Posted: 2 Min ReadThreat Intelligence

New Yanluowang ransomware used in targeted attacks

New arrival to the targeted ransomware scene appears to be still in development.

The Symantec Threat Hunter Team, a part of Broadcom Software, has uncovered what appears to be a new ransomware threat called Yanluowang that is being used in targeted attacks.

In a recent attempted ransomware attack against a large organization, Symantec obtained a number of malicious files that, upon further investigation, revealed the threat to be a new, if somewhat underdeveloped, ransomware family.

The Threat Hunter Team first spotted suspicious use of AdFind, a legitimate command-line Active Directory query tool, on the victim organization’s network. This tool is often abused by ransomware attackers as a reconnaissance tool, as well as to equip the attackers with the resources that they need for lateral movement via Active Directory. Just days after the suspicious AdFind activity was observed on the victim organization, the attackers attempted to deploy the Yanluowang ransomware.

Before the ransomware is deployed on a compromised computer, a precursor tool carries out the following actions:

  • Creates a .txt file with the number of remote machines to check in the command line
  • Uses Windows Management Instrumentation (WMI) to get a list of processes running on the remote machines listed in the .txt file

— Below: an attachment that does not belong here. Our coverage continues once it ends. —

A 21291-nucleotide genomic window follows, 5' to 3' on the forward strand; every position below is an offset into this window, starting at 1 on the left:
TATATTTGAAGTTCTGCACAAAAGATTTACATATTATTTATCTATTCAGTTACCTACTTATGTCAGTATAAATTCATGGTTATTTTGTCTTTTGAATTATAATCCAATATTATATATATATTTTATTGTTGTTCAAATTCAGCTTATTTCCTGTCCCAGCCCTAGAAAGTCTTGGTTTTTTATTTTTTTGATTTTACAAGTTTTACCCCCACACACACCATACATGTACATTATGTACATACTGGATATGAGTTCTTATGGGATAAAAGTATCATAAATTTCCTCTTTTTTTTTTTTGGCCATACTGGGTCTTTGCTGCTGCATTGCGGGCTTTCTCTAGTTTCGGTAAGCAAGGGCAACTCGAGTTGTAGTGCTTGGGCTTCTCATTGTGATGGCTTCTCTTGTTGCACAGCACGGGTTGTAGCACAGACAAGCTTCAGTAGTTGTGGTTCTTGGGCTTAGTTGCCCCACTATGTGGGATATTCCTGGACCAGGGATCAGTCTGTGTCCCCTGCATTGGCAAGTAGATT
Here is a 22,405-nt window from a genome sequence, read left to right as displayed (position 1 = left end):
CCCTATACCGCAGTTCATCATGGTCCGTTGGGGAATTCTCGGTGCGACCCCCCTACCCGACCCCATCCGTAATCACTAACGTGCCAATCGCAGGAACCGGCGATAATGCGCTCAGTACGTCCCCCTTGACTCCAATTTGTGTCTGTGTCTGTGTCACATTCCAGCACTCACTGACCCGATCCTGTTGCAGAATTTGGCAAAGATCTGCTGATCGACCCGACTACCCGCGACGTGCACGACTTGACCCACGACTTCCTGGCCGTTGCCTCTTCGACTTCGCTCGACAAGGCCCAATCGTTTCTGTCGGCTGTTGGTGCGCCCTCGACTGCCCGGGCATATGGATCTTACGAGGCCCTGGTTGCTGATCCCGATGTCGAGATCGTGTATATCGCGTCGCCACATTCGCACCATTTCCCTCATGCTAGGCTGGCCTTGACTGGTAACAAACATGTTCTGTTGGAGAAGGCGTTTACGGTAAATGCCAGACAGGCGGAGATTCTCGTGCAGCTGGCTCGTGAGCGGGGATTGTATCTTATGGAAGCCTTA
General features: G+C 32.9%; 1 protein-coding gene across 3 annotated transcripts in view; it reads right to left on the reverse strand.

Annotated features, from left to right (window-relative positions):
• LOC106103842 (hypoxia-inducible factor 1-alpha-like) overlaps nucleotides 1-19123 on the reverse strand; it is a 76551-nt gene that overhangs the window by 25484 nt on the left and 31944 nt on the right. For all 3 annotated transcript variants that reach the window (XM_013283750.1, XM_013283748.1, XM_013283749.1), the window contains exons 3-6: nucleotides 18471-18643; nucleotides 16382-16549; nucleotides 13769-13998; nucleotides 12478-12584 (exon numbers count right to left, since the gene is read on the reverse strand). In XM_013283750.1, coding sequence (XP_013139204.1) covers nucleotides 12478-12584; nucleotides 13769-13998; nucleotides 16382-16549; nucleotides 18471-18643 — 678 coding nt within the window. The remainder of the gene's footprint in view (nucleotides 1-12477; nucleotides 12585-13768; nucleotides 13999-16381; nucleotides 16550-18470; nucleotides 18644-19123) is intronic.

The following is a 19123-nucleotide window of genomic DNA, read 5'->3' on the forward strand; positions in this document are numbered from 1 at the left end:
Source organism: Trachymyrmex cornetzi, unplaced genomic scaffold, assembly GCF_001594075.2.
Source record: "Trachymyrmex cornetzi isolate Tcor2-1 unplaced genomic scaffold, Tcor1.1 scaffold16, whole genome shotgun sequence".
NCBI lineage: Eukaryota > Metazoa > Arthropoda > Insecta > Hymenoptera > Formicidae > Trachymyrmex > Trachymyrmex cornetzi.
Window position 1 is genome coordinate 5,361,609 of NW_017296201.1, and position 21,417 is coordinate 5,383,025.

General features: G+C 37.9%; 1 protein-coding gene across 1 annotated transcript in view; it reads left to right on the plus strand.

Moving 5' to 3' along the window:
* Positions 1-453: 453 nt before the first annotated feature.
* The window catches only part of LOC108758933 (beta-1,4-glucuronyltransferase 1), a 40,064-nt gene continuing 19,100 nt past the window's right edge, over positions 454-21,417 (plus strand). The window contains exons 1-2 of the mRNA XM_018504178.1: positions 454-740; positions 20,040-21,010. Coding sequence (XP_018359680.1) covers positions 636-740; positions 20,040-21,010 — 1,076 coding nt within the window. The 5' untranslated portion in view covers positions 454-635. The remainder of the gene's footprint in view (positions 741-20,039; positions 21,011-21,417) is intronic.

• Logs all the processes and remote machine names to processes.txt
Figure 1. Yanluowang stops multiple services on compromised computers
Figure 1. Yanluowang stops multiple services on compromised computers

The Yanluowang ransomware is then deployed and carries out the following actions:

  • Stops all hypervisor virtual machines running on the compromised computer
  • Ends processes listed in processes.txt, which includes SQL and back-up solution Veeam
  • Encrypts files on the compromised computer and appends each file with the .yanluowang extension
  • Drops a ransom note named README.txt on the compromised computer
Figure 2. Yanluowang ends the SQL and Veeam processes before encryption
Figure 2. Yanluowang ends the SQL and Veeam processes before encryption
Figure 3. Yanluowang uses the Windows API for encryption
Figure 3. Yanluowang uses the Windows API for encryption

The ransom note dropped by Yanluowang warns victims not to contact law enforcement or ransomware negotiation firms. If the attackers’ rules are broken the ransomware operators say they will conduct distributed denial of service (DDoS) attacks against the victim, as well as make “calls to employees and business partners.” The criminals also threaten to repeat the attack “in a few weeks” and delete the victim’s data.

Figure 4. Yanluowang ransom note
Figure 4. Yanluowang ransom note

Protection

File based:

  • Ransom.Yanluowang

For the latest protection updates, please visit the Symantec Protection Bulletin.

Indicators of Compromise

  • d11793433065633b84567de403c1989640a07c9a399dd2753aaf118891ce791c
  • 49d828087ca77abc8d3ac2e4719719ca48578b265bbb632a1a7a36560ec47f2d
  • 2c2513e17a23676495f793584d7165900130ed4e8cccf72d9d20078e27770e04
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About the Author

Threat Hunter Team

Symantec

The Threat Hunter Team is a group of security experts within Symantec whose mission is to investigate targeted attacks, drive enhanced protection in Symantec products, and offer analysis that helps customers respond to attacks.

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